Stats Behind Pro-Death Penalty Belief

Statistical Tests of Percent Differences Among Execution Actors

Differences in percentage agreement* with pro-death penalty beliefs (death penalty is just & moral) were tested across all four groups. Differences were also tested among only those groups favoring some forms of execution. These pro-death penalty people also served on a mock death penalty jury. Finally, differences were tested between Soft Abstract Supporters and Hard Abstract Supporters of executions. 


When all four groups were compared, the differences in percentages were statistically significant. (A Sig. value of less than .05 means that differences between groups are 'significant.') The effect size, as indicated by the Phi coefficient (.52) and Eta Squared (.27),** is large. Eta Squared=.25 is considered a large effect size.


When the three groups that favor executions were tested separately, the relationship was also significant. However, the effect size, as indicated by the Phi coefficient (.18) and Eta Squared (.03), is small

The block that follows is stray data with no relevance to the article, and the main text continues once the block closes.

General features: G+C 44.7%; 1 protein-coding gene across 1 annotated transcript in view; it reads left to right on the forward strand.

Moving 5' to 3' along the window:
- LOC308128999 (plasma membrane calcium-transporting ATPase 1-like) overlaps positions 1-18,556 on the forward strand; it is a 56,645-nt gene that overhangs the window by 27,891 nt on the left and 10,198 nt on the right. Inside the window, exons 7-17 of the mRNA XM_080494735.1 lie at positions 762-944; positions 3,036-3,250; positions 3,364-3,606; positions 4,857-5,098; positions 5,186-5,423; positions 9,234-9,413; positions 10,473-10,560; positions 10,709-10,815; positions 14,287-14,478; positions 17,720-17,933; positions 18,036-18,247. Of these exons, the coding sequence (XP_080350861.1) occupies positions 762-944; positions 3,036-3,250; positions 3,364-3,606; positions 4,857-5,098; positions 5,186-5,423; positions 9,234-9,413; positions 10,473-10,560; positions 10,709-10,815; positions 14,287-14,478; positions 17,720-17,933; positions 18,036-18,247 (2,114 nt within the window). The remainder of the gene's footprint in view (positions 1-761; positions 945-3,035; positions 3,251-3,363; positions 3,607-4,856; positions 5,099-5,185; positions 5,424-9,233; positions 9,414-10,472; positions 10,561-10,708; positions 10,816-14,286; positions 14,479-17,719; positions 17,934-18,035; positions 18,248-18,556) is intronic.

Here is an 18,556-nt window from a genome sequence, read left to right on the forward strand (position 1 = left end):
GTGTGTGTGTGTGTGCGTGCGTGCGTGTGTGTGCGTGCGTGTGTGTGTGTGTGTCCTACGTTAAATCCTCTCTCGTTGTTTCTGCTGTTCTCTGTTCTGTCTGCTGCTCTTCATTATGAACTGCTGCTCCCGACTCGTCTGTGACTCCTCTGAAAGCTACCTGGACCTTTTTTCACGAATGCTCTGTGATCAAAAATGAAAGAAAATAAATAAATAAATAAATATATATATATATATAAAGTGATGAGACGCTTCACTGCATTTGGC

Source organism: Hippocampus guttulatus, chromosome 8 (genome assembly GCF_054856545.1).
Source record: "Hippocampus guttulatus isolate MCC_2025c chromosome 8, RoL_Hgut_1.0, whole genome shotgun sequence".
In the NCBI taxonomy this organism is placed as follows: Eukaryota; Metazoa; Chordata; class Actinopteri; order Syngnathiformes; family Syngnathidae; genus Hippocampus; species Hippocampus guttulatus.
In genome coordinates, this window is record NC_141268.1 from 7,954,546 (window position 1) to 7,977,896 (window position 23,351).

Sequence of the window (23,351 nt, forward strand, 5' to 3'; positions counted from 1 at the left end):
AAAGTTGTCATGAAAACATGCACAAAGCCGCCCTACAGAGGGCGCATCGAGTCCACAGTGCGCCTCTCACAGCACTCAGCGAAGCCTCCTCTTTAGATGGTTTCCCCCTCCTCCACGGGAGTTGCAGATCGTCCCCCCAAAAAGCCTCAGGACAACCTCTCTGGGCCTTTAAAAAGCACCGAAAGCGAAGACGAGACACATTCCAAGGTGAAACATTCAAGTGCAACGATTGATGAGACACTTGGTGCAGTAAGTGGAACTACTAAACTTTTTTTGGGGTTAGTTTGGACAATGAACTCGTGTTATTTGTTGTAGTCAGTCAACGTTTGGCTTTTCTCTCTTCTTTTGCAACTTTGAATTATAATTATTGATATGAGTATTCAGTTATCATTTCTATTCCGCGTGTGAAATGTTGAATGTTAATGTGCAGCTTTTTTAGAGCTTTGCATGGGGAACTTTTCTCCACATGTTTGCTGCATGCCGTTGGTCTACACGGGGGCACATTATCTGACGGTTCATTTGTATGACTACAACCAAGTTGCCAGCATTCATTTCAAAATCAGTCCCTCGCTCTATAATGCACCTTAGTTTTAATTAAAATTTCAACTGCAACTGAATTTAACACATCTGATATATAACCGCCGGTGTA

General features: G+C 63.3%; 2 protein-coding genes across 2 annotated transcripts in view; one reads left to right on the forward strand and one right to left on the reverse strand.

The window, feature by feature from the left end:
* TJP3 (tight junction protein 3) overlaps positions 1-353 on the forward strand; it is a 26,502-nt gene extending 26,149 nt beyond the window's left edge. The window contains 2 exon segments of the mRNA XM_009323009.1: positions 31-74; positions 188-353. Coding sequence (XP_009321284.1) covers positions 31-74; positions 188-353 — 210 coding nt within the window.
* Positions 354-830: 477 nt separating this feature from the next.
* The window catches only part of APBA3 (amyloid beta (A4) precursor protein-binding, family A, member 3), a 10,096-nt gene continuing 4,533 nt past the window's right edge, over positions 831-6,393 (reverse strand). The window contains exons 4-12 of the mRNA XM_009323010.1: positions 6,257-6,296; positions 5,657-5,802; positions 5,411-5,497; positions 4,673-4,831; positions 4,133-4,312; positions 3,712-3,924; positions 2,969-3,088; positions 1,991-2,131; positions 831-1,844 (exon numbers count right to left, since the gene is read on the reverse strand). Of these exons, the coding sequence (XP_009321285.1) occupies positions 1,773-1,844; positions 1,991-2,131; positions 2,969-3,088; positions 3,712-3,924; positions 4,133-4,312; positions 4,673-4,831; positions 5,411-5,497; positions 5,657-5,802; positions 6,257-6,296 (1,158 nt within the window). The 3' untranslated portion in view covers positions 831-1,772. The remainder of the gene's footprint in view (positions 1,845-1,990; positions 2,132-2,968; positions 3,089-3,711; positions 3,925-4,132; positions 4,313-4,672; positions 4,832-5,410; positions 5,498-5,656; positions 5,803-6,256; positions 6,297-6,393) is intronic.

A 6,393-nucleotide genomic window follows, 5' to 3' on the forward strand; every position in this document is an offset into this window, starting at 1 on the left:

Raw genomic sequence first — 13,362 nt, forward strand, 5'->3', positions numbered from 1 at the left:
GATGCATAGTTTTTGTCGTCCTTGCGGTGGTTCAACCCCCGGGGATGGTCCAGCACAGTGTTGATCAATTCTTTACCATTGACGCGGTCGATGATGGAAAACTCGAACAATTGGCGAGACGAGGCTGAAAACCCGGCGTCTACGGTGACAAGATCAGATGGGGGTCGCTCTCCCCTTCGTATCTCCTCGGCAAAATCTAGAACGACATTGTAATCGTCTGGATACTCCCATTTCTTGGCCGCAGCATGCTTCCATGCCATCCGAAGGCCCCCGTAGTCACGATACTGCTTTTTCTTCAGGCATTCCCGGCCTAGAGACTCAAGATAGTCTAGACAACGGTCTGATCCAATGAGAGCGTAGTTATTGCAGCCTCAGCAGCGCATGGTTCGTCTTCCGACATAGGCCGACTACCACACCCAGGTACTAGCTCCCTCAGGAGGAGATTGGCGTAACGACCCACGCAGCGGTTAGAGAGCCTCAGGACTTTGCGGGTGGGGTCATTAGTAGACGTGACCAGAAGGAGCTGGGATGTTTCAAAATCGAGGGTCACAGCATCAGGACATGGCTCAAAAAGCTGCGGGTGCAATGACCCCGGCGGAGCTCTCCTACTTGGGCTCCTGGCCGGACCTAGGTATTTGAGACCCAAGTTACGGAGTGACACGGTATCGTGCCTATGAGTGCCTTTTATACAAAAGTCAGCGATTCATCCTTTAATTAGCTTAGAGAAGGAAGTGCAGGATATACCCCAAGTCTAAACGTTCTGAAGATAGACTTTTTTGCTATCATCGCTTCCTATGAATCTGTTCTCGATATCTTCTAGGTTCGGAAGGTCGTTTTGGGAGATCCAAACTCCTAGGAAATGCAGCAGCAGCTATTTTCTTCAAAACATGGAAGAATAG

When Soft Abstract Supporters and Hard Abstract Supporters of executions were tested separately, the difference was not significant. The effect size, as indicated by the Phi coefficient (.03) and Eta Squared (.001), was near zero.


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*Everyone in the study was given a "score" on an index that measured this belief system. For each opinion, a person could strongly disagree (1), somewhat disagree (2), neither agree/disagree (3), somewhat agree (4), or strongly agree (5). If, on average, a person's score was in the "agree" range (greater than 3.0), that person was classified as "agreeing" with this belief system. If that person's score was 3.0 or less, that person was treated as "neutral/disagreeing" with that belief system. In the process, data were collaped. A score of 3.01 was treated the same as a score of 5.00. However, this made the information easier to present and understand in the bar graphs. 


**The use of Eta Squared is premised on the reasonable assumption that the typology of execution actors (Abolitionists, Soft Abstract Supporters, Hard Abstract Supporters, and Executioners) is ordered. Regarding execution actions, willingness to participate in an execution increases in a linear fashion from Abolitionists (who reject all methods of execution) to Soft Abstract Supporters (willing to sentence a person to death but not willing to attend the execution), Hard Abstract Supporters (willing to attend the execution but not kill the condemned) and finally Executioners (who are willing to kill the person they sentenced to death).